Some of ZBD’s e-paper supermarket labelling. (Courtesy: Physics World/Tushna Commissariat)
The final company to be lauded was ZBD Solutions, which has spent the past 12 years perfecting a novel e-paper display that makes shelf-edge labelling easier. The Malvern-based company was spun out from the liquid-crystal research centre at DERA, formerly the UK Ministry of Defence’s research arm. The current avatar of their e-paper (pictured above) was developed four years ago and has created 62 jobs and earned the company an additional £20m. ZBD Solutions was ranked 5th on this year’s Sunday Times Hiscox Tech Track 100 league table.
The IOP Awards dinner took place later in the evening and 600 of the “who’s who” of the UK physics community were out in their finest clothes. IOP medals span the entire spectrum of physics research, physics education and outreach as well as the application of physics and physics-based technologies. They are given to “identify and honour physicists who are today making remarkable contributions and to encourage younger members of our community to greater success in the future”. A complete list of all the many awards and their winners of the 2012 medals can be found here.
In Knight’s address to the gathering he highlighted, among other issues, the lack of girls in physics, after it was noted that only 20% of girls have been taking physics A-levels over the past 20 years. His comments were made in the light of a new report published by the Institute on the same day entitled It’s Different for Girls. The report looks at changing the attitude of school teachers in all subjects, as well as parents, to encourage girls to take up A-level physics.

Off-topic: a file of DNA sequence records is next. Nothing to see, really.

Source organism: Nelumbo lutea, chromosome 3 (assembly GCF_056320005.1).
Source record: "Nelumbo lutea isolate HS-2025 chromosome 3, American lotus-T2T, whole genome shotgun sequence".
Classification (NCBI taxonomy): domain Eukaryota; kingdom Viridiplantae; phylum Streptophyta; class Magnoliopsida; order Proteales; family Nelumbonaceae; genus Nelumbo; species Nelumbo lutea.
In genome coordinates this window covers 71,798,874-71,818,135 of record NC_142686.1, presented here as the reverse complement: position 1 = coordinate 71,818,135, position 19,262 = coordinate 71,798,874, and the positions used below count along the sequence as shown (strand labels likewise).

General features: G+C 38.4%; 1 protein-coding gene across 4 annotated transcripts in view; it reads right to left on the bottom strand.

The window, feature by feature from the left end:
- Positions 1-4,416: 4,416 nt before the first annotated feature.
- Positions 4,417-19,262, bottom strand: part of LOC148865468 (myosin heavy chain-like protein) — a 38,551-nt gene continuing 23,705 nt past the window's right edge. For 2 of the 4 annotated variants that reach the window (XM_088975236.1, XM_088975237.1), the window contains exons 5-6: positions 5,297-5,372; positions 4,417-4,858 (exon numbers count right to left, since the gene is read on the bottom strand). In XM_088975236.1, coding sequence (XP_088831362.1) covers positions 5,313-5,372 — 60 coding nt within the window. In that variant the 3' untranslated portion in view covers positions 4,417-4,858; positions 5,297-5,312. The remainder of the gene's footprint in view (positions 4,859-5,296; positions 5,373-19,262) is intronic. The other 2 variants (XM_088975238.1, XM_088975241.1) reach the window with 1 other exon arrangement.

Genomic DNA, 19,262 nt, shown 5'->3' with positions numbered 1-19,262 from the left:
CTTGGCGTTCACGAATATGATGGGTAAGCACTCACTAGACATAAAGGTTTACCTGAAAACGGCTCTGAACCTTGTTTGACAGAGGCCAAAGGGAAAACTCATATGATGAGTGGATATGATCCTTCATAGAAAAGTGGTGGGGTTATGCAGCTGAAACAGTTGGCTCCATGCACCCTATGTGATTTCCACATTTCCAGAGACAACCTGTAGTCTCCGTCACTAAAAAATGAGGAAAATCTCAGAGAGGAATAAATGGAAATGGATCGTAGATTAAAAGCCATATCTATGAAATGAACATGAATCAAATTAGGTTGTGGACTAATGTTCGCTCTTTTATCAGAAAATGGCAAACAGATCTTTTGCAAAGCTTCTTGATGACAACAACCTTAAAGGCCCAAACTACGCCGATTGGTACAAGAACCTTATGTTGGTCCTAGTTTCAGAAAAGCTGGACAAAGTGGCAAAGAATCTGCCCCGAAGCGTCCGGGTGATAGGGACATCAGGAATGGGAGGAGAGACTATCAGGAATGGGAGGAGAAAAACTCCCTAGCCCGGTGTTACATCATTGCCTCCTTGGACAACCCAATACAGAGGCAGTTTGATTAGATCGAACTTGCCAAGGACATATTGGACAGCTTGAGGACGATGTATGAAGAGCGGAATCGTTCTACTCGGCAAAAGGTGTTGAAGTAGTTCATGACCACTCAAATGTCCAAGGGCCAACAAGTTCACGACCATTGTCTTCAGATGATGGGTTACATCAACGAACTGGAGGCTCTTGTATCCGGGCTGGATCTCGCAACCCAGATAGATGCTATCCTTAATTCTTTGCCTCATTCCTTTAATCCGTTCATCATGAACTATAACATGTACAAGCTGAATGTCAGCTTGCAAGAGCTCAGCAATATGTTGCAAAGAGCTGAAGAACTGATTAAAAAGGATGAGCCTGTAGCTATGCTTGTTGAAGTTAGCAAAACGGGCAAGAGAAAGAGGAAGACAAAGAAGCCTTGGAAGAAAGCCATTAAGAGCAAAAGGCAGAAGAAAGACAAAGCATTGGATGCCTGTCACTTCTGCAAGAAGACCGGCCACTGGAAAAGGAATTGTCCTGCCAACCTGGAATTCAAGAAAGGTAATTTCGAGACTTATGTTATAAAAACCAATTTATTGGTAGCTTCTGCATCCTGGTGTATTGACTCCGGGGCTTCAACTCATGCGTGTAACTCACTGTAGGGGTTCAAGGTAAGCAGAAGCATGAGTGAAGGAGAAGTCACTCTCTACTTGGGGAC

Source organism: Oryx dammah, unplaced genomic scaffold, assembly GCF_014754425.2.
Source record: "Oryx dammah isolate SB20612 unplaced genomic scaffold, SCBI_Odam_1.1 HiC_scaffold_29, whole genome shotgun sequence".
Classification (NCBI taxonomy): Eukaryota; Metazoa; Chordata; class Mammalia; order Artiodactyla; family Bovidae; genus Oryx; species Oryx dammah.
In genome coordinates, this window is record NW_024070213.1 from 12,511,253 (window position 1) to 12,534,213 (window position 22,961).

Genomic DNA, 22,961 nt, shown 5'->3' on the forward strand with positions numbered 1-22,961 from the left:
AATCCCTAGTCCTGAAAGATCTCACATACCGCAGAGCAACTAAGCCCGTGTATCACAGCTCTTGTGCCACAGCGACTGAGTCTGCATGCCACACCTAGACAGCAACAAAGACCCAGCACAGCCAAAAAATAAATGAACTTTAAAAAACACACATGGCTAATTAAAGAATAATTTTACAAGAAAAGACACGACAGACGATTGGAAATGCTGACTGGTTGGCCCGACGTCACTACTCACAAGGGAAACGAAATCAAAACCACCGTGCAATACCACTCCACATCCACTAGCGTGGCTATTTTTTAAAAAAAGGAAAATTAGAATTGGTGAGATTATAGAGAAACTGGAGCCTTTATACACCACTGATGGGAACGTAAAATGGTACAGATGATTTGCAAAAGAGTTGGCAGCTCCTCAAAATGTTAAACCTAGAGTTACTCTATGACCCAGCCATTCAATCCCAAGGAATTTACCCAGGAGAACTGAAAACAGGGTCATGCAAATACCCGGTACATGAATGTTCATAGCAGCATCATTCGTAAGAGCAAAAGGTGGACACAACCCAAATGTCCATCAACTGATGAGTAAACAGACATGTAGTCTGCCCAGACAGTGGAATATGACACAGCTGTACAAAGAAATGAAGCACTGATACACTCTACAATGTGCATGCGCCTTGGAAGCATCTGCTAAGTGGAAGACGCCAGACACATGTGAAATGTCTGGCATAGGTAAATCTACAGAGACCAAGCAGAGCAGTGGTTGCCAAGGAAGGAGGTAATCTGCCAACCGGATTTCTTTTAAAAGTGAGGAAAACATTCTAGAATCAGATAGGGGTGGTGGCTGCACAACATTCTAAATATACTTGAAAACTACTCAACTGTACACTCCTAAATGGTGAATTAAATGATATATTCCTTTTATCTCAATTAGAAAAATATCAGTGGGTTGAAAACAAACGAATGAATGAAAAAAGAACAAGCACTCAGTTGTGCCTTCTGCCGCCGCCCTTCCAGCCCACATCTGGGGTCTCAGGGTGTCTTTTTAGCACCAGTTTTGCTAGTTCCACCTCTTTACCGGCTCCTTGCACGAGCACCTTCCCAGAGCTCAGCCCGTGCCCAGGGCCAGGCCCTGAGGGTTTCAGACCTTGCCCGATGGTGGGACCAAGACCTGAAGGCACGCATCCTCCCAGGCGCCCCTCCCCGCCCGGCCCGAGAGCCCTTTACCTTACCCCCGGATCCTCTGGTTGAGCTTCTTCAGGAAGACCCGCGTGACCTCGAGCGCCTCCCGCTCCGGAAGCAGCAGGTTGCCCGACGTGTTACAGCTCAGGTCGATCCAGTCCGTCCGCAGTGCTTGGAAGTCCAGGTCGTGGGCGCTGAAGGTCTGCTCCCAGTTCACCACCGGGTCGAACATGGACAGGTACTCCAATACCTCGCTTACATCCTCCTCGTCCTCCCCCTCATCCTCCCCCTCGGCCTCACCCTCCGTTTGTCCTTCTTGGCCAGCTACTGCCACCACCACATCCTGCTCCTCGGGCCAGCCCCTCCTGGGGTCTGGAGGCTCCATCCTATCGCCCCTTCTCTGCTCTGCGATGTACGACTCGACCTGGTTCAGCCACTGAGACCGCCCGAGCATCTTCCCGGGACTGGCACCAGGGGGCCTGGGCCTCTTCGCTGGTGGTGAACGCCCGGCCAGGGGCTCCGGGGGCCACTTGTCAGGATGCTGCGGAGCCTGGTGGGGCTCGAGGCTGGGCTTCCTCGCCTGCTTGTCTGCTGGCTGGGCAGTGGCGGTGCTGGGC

Professor Brian Cox, who was awarded the President’s Medal 2012 for his “achievements in promoting science to the general public and inspiring the next generation of physicists”, was the guest speaker at the dinner. In his witty and engaging speech, a video of which you can watch below, he addressed the excitement of the Higgs discovery made earlier this year as well as the sophistication of the Large Hadron Collider. But he also had some strong words to say about promoting bad science and how it was not acceptable – he highlighted homeopathy and some ill-advised comments made by Jeremy Hunt, the current health secretary, on the issue.
To much laughter, Cox followed that up with some amusing comments about “faith-based aviation” or the serious lack thereof by saying, “There is a reason why we don’t have…homeopathic aircraft that run on the memory of petrol.” He also spoke of how it was important for the government to invest in increasing the number of STEM graduates in the UK. He ended his address by thanking the physics community, saying “Without you, I would have nothing to say the next time I stand on a mountain!”
All in all, it was an entertaining and illuminating evening for the people in the UK who are involved in physics…and the raspberry and chilli ice-cream for desert was excellent too!